A source who has spoken to Bolton said he told Trump he was only interested in two jobs: Secretary of State or national security adviser.
- “He said, ‘Mr. President you ran on this agenda. You ran against Iran. And if you want to hire me, that’s what I’m going to produce for you.'"
- “This is a guy that you cannot control — that’s the most important thing to know."
- "The short term is maybe they [Kelly and Mattis] think they got rid of H.R. McMaster. The long term is you have a person beyond respected by the [conservative House] Freedom Caucus, beyond respected by every foreign policy hawk that supports the president. He rightly views himself as a principal.”
Between the lines: Bolton’s ideological foes fear him not only because of his hawkish ideas, but because he knows how to accomplish them.
- In Bolton’s book, “Surrender Is Not an Option,” he proudly recalls what Joe Biden told him in his 2001 Senate confirmation hearing for the role of undersecretary of State for arms control and international security affairs in the George W. Bush administration.
- Here’s what Biden said to Bolton: “My problem with you, over the years, has been, you’re too competent. I mean, I would rather you be stupid and not very effective.”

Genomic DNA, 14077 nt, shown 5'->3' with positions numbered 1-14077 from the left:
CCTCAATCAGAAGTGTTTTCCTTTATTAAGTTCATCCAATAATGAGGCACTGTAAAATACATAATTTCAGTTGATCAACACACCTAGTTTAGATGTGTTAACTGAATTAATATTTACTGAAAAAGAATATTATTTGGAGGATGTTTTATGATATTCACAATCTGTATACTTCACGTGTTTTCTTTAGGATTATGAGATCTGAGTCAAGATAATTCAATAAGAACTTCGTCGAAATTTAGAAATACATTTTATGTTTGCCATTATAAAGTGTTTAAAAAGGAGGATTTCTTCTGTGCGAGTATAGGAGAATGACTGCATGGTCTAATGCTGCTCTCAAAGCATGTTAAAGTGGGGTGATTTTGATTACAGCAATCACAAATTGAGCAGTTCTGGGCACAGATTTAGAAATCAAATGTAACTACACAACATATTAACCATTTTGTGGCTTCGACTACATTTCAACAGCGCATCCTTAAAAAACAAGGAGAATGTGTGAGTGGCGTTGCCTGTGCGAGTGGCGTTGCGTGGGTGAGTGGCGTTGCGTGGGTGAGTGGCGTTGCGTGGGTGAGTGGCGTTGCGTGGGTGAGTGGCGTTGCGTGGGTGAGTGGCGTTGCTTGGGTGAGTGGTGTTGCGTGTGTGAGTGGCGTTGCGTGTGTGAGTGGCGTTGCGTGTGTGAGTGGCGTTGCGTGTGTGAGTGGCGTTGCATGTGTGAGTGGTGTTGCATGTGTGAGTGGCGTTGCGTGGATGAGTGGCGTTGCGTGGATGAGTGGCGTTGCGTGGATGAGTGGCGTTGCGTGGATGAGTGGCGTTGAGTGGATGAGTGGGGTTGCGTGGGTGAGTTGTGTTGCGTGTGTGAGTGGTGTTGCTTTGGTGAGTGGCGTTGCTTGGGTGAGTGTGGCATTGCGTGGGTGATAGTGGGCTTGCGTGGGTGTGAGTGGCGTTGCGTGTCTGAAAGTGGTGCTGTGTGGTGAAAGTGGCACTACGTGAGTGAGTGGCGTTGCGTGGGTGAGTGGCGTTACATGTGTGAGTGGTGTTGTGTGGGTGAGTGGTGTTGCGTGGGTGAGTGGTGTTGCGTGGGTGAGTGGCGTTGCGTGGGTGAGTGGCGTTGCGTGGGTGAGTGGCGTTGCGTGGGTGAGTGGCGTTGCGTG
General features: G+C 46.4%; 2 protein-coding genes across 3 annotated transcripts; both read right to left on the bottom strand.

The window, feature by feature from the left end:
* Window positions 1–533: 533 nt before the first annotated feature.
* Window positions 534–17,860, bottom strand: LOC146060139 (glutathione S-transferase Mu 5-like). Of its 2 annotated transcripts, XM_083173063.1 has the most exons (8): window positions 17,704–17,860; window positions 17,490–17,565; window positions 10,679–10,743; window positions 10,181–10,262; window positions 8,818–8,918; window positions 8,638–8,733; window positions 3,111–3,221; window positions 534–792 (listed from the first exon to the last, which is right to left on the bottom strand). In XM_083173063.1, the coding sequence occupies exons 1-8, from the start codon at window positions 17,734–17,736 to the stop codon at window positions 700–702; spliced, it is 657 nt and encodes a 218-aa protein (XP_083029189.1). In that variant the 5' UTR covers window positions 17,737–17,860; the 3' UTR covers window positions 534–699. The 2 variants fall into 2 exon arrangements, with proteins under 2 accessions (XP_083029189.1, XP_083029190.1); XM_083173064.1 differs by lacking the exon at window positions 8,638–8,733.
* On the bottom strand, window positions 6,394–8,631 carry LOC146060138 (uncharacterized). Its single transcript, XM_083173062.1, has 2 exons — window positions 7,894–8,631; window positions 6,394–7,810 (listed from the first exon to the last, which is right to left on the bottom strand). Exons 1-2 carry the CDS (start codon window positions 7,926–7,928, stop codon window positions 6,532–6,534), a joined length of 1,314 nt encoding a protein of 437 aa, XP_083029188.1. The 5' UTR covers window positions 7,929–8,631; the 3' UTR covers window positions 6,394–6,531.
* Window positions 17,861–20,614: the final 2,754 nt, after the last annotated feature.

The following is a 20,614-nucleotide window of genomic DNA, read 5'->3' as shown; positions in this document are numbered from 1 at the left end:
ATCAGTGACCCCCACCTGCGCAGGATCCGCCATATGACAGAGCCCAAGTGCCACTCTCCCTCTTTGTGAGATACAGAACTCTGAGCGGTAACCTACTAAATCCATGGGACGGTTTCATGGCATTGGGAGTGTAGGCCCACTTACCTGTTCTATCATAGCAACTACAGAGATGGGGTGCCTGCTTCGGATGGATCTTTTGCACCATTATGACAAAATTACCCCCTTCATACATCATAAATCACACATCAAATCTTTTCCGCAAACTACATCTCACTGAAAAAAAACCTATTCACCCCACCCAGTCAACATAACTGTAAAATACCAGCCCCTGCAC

- That’s why doves and moderates are scared this morning.
How China became a powerhouse of espionage
As China’s influence spreads to every corner of the globe under President Xi Jinping, so do its spies.
Why it matters: China has the money and the ambition to build a vast foreign intelligence network, including inside the United States. Meanwhile, American intelligence-gathering on China is falling short, Chris Johnson, a former senior China analyst for the CIA who's now at the Center for Strategic and International Studies, tells Axios: "We have to at least live up to [China's] expectations. And we aren't doing that."
Three quick things to know about China's intelligence efforts, per Johnson:
- Their strategy is "looking more and more like the Russians."
- "They're clearly becoming more aggressive."
- "Unlike us, they'll actually devote the resources to it."
"China has greater [international] influence operations than we think about," Dennis Wilder, who was the National Security Council's Senior Director for East Asia under George W. Bush, tells Axios — and international influence is incomplete without intelligence.